Summary: Easter -- is enough to open space for a new life changing story of our lives to begin.
The Story Behind the Egg
April 24, 2011
Pysanky -- Ukrainian Art of Egg Decorating
Pysanka is a Ukrainian Easter Egg.
Pysanky is a form of wax-resist dyeing using a kind of stylus called a kistka. Some kistkas are dipped into the hot wax, and others consist of a cone filled with hot wax that feeds the nib of the stylus. Kistkas are available at most major craft stores.
Red Pysanka are exchanged by the Ukrainian church as they celebrate Easter. This tradition of the Eastern Church of Jesus Christ is the earliest connection of dyed eggs to the Easter celebration.
So why and perhaps how did this all come to pass.
Well to explore that we need to turn to the story of one of those changed people that are chronicled and remembered in the John’s Gospel. John’s Gospel is filled with the stories of individuals who become seekers, who encounter Jesus and as a result are radically changed. So I invite you to turn with me to the most personal of all the resurrection accounts, stories, memories we have. John’s account of what occurred earlier on the first of day the week.
Turn with me to John 20.
The Empty Tomb
1 Early on the first day of the week, while it was still dark, Mary Magdalene went to the tomb and saw that the stone had been removed from the entrance. 2 So she came running to Simon Peter and the other disciple, the one Jesus loved, and said, "They have taken the Lord out of the tomb, and we don’t know where they have put him!"
3 So Peter and the other disciple started for the tomb. 4 Both were running, but the other disciple outran Peter and reached the tomb first. 5 He bent over and looked in at the strips of linen lying there but did not go in. 6 Then Simon Peter came along behind him and went straight into the tomb. He saw the strips of linen lying there, 7 as well as the cloth that had been wrapped around Jesus’ head. The cloth was still lying in its place, separate from the linen. 8 Finally the other disciple, who had reached the tomb first, also went inside. He saw and believed. 9 (They still did not understand from Scripture that Jesus had to rise from the dead.) 10 Then the disciples went back to where they were staying.
Jesus Appears to Mary Magdalene
11 Now Mary stood outside the tomb crying. As she wept, she bent over to look into the tomb 12 and saw two angels in white, seated where Jesus’ body had been, one at the head and the other at the foot.
13 They asked her, "Woman, why are you crying?"
"They have taken my Lord away," she said, "and I don’t know where they have put him." 14 At this, she turned around and saw Jesus standing there, but she did not realize that it was Jesus.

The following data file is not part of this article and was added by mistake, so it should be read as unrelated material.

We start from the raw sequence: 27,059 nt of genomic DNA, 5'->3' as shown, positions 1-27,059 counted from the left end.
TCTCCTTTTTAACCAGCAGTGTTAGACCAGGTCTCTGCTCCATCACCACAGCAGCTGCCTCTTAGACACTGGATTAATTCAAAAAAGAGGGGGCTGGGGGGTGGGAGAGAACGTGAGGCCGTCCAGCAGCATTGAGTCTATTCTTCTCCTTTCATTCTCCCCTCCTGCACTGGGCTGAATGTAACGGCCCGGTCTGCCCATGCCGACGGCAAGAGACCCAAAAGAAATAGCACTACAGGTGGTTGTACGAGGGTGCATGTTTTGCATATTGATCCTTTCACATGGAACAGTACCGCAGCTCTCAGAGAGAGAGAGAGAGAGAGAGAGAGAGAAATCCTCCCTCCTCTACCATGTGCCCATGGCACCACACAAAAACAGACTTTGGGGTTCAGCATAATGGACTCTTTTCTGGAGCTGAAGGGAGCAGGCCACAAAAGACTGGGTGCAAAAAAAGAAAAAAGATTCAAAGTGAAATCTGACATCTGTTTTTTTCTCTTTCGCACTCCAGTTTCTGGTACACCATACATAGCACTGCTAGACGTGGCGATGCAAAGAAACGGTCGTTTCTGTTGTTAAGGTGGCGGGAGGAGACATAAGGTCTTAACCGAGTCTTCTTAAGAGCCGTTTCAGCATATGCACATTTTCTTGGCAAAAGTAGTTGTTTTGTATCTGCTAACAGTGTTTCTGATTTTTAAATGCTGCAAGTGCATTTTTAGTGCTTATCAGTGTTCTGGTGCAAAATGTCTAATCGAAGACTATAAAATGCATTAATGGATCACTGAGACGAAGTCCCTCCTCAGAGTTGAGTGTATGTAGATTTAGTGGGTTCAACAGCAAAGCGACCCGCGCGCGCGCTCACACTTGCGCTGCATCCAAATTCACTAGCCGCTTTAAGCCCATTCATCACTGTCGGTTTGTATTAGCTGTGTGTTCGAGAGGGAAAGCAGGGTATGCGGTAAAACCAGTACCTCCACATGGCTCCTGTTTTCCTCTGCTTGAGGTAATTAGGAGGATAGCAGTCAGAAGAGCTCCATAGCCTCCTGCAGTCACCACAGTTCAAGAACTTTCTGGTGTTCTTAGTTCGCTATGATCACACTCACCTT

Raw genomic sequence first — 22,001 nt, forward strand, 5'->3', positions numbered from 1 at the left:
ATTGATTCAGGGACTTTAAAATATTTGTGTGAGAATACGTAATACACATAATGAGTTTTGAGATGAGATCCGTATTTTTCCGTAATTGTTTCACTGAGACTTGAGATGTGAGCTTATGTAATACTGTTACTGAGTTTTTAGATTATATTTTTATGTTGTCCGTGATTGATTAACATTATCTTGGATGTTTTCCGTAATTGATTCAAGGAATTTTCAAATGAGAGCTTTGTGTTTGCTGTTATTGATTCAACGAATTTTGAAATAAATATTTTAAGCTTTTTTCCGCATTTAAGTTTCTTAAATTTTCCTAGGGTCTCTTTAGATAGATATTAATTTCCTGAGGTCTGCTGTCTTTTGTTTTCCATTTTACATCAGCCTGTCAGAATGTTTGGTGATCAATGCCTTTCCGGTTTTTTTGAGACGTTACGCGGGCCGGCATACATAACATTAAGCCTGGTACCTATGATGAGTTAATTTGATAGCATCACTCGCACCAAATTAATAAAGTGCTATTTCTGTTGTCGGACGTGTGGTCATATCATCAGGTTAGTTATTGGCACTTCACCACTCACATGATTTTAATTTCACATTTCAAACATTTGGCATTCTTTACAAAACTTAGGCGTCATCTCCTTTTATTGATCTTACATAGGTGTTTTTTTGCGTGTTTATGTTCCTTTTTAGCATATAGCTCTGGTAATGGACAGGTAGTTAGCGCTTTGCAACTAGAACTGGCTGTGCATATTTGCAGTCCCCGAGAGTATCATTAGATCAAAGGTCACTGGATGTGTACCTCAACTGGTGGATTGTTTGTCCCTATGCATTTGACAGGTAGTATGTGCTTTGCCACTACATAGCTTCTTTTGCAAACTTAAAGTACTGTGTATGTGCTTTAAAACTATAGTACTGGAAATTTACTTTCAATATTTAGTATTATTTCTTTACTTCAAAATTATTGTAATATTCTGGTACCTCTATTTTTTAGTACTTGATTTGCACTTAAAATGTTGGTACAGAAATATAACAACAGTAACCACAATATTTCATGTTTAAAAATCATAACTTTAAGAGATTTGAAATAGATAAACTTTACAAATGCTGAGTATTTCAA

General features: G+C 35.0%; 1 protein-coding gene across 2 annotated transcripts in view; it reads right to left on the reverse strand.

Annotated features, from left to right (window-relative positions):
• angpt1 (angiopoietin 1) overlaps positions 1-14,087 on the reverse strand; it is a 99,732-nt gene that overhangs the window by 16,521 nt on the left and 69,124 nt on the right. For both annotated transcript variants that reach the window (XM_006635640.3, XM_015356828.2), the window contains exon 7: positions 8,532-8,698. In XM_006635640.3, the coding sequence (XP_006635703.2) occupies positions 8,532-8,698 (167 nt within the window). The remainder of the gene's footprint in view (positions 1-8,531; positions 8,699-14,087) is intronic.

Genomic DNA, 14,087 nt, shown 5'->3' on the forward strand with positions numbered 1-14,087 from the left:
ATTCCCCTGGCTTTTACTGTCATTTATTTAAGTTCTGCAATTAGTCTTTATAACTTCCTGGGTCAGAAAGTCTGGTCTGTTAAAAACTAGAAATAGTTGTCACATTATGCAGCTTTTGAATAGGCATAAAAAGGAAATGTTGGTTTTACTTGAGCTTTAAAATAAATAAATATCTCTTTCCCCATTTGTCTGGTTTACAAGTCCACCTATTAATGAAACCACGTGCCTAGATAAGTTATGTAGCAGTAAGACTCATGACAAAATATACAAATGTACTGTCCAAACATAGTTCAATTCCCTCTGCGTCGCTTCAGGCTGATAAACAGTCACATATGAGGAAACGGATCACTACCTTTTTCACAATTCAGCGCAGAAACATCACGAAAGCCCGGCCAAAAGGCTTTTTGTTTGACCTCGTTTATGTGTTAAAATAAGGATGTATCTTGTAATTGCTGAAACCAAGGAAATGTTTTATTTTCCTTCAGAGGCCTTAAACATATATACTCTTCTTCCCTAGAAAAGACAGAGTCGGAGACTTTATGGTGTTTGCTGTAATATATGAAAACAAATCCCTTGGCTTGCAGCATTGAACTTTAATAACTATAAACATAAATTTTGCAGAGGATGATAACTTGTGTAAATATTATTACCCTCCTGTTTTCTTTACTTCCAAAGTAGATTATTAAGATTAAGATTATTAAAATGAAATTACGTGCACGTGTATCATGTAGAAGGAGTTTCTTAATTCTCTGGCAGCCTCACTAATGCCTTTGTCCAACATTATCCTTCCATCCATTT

15 He asked her, "Woman, why are you crying? Who is it you are looking for?"
Thinking he was the gardener, she said, "Sir, if you have carried him away, tell me where you have put him, and I will get him."
16 Jesus said to her, "Mary."
She turned toward him and cried out in Aramaic, "Rabboni!" (which means "Teacher").
17 Jesus said, "Do not hold on to me, for I have not yet ascended to the Father. Go instead to my brothers and tell them, ’I am ascending to my Father and your Father, to my God and your God.’"
18 Mary Magdalene went to the disciples with the news: "I have seen the Lord!" And she told them that he had said these things to her.
T.S. On that first Easter morning, the women didn’t come looking for resurrection either. They came "while it was still dark," with leaden feet and broken hearts. The dawn spelled doom for them.
These women had stood "a little way off" as Jesus hung on the cross, a public spectacle. Even ridicule and shame could not shake their loyalty. And so, on the first day of the week, they did what they could. They brought oils and spices to anoint the bruised and hastily wrapped body of their beloved master. Whether or not he was the Messiah, they could claim their love for him in this small way -- while it was still dark. The disciples were nowhere to be seen. Even the hapless Peter, shamed after his blatant lies denying Jesus, stayed away. But the women came. Mary Magdalene came. Mute. Blind with grief. Her very source of life destroyed.
And it will be her story that becomes associated with the egg.
Maybe some of us come to Easter morning that way, struck down by circumstances beyond our control-- by health problems, betrayal in relationships, job loss or simply by the futility that comes from looking ahead at more of the same. Not all of us come with hearts full of joy this morning. Some of us long for the dark to hide in, like Mary.